Attorney General Eric Holder said state attorneys general are not obligated to defend laws in their states banning same sex-marriage if they don't believe in them.

Holder made the remarks Tuesday morning at a winter meeting of the National Association of Attorneys General.

He said decisions not to defend state laws should not be steeped in political disagreements and instead "must be reserved only for exceptional circumstances."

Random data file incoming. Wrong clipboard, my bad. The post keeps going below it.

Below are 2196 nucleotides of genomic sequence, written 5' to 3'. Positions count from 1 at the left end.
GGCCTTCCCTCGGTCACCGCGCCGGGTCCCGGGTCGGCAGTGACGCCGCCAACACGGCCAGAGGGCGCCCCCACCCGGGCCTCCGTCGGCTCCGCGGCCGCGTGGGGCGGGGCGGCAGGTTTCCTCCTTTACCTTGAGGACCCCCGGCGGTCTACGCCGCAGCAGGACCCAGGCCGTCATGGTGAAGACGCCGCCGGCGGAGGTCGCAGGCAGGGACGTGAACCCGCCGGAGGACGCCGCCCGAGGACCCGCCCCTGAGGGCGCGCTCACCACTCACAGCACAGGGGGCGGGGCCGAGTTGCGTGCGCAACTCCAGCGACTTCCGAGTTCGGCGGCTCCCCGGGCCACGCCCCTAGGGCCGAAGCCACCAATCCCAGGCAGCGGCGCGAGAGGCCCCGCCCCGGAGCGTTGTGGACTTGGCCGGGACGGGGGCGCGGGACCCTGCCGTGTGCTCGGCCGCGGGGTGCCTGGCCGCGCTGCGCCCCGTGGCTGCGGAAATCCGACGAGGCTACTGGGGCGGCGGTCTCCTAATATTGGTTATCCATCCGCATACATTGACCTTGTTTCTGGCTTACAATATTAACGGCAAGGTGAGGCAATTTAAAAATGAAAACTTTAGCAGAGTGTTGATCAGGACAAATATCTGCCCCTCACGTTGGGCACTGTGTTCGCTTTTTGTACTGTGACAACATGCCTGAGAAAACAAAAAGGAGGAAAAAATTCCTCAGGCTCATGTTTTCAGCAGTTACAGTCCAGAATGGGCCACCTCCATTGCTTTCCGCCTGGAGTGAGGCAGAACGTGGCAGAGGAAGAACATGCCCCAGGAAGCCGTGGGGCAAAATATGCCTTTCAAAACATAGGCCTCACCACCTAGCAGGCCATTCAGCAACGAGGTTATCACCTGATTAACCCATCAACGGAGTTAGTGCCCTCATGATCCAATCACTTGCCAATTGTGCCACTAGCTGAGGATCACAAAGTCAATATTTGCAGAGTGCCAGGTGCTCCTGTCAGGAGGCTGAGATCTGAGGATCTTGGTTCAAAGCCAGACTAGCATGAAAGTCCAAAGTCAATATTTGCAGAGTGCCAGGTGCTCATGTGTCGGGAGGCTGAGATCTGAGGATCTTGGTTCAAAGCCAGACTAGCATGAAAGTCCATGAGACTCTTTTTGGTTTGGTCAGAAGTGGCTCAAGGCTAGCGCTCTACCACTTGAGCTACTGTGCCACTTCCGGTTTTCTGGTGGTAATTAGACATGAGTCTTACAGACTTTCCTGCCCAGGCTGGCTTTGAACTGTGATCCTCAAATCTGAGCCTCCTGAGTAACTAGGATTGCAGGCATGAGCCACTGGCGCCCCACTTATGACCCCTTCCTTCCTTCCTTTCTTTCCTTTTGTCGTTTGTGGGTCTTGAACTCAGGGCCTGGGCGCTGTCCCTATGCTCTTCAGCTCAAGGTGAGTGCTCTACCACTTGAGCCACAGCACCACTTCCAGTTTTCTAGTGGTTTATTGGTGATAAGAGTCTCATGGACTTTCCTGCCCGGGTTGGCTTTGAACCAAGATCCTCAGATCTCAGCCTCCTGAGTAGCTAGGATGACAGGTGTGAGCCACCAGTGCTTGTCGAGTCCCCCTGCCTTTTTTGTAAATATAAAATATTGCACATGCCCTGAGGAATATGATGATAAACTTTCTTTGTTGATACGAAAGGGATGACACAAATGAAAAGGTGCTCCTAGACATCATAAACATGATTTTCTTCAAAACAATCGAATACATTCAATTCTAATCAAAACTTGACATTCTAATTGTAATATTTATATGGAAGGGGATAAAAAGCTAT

But Holder said "we must be suspicious of legal classifications based solely on sexual orientation" and that upholding equal rights is an important principle.

Democratic attorneys general in five states -- Pennsylvania, Virginia, California, Illinois and Nevada -- have declined to defend same-sex marriage bans against lawsuits filed by gay couples.

Pennsylvania Attorney General Kathleen Kane announced last June her decision not to defend Pennsylvania's law banning same-sex marriage, two weeks after the United States Supreme Court struck down the federal ban.

"Denying equality is the very definition of discrimination," she said.